Tyson 'Discovering' C-Stores
Hopes to sell more "valued-added" foods in convenience channel
SPRINGDALE, Ark. -- Tyson Foods is looking beyond the supermarket, seeking to sell Buffalo chicken bites at many of the gas stations and 149,000 convenience stores across the United States, according to a BusinessWeek report.
Springdale, Ark.-based Tyson, which had $33.3 billion in sales in its last fiscal year, is building up its line of prepared foods to go head-to-head with Hormel Foods and Hillshire Brands, said the report.
The c-store strategy is designed to capitalize on a shift in shopping habits, the report said. Gas station/c-store sales are growing, while revenue at traditional food stores is falling. Tyson is betting that seasoned, breaded and partially or fully cooked foods will help it boost annual earnings per share by 10% on average. It's aiming to increase sales of its "value-added" foods.
At Tyson's headquarters "Discovery Center," chefs and food technologists working in 19 test kitchens create new dishes that can be easily reheated for sale at c-stores. Tyson's prime targets are moms rushing to pay for a tank of gasoline or a quick cup of coffee, Eric Le Blanc, the company's vice president of marketing for deli and c-store foods, told the publication.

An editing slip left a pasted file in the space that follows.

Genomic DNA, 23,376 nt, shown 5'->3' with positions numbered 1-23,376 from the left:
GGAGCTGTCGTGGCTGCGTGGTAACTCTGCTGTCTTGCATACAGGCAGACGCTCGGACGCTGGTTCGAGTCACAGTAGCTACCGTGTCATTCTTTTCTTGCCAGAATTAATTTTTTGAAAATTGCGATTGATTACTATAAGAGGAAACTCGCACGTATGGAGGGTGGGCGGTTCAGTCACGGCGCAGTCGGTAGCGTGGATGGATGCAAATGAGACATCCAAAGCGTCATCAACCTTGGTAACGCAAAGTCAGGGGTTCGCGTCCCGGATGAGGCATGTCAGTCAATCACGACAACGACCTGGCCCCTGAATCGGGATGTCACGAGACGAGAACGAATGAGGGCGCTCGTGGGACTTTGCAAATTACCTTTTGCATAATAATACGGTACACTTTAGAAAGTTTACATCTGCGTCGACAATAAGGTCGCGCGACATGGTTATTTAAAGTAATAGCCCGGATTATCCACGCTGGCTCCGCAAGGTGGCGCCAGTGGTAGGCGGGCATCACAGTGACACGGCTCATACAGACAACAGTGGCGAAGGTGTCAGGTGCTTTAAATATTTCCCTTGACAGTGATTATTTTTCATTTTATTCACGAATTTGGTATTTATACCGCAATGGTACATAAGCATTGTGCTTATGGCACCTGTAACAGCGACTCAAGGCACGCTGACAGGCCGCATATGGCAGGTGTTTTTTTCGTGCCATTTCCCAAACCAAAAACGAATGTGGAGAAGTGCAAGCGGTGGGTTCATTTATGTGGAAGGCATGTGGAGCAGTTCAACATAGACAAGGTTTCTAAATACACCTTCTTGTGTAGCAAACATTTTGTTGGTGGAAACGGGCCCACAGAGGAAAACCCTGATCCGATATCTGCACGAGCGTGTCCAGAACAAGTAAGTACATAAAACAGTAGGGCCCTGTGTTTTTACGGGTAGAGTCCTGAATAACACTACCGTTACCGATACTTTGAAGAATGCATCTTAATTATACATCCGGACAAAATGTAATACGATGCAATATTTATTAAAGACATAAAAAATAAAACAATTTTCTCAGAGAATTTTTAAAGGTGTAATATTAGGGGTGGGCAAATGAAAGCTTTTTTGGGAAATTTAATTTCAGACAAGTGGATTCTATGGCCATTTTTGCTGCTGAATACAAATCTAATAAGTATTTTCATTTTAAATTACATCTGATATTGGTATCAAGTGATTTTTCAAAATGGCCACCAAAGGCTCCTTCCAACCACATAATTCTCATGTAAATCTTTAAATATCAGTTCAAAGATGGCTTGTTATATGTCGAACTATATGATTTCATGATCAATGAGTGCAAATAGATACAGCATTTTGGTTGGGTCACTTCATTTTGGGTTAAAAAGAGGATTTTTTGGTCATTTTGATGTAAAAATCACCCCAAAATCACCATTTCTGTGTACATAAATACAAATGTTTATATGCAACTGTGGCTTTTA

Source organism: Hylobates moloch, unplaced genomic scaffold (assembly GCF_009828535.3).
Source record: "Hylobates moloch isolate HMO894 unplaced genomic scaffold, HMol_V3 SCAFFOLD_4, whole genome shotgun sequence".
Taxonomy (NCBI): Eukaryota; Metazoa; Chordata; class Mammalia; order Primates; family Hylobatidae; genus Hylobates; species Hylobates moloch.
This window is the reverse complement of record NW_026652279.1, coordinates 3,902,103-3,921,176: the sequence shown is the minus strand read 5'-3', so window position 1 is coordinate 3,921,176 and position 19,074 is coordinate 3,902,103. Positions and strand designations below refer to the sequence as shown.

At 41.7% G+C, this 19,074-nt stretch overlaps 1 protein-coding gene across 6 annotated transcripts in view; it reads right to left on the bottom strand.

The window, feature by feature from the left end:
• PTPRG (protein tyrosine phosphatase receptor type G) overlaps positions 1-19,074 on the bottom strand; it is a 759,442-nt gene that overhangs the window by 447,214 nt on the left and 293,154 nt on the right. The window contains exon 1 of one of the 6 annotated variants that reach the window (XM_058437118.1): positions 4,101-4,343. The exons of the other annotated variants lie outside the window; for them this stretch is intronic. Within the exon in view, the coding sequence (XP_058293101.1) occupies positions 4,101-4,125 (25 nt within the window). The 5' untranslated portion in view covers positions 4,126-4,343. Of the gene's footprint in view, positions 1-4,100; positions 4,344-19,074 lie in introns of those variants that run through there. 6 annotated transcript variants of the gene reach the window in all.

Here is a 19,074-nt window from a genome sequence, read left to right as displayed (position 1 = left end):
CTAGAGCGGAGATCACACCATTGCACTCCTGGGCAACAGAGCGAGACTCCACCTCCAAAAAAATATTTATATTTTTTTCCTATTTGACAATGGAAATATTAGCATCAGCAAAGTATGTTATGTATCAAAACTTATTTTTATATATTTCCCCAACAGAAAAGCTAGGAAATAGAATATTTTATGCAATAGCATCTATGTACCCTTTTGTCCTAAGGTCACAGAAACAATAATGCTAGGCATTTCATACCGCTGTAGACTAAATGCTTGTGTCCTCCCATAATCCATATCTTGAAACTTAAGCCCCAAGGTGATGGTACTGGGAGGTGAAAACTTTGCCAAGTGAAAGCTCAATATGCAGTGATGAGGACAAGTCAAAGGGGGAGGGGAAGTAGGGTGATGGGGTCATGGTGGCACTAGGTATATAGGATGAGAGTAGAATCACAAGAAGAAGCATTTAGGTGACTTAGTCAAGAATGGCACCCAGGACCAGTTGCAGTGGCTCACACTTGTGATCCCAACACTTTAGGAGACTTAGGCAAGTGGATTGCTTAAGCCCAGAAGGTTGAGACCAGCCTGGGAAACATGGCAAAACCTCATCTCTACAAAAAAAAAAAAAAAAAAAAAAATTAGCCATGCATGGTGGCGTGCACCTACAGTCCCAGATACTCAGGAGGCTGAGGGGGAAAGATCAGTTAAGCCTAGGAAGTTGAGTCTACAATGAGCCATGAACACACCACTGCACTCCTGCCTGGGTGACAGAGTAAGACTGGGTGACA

Tyson also has to increase the number of hot entrees and snacks it sells at such outlets.
The company said its Buffalo bites, sold in packs of four or five boneless pieces, are already available at one regional c-store chain. Now Tyson's pitching several hot prepared foods, including ready-to-eat charbroiled burgers for a meal on the go and a plastic-sealed Cajun tortellini dish that can be microwaved later. Tyson said it believes such offerings will resonate with c-store owners.
"Convenience stores want to upgrade their food and image," Greg Luchak, a principal food scientist at the Discovery Center, told the publication. "They want to become a food destination."
Last year, Tyson won the contract to supply all 7-Eleven stores nationwide. Kelly Buckley, Dallas-based 7-Eleven's vice president in charge of fresh food innovation, told the publication, "The channels are blurring."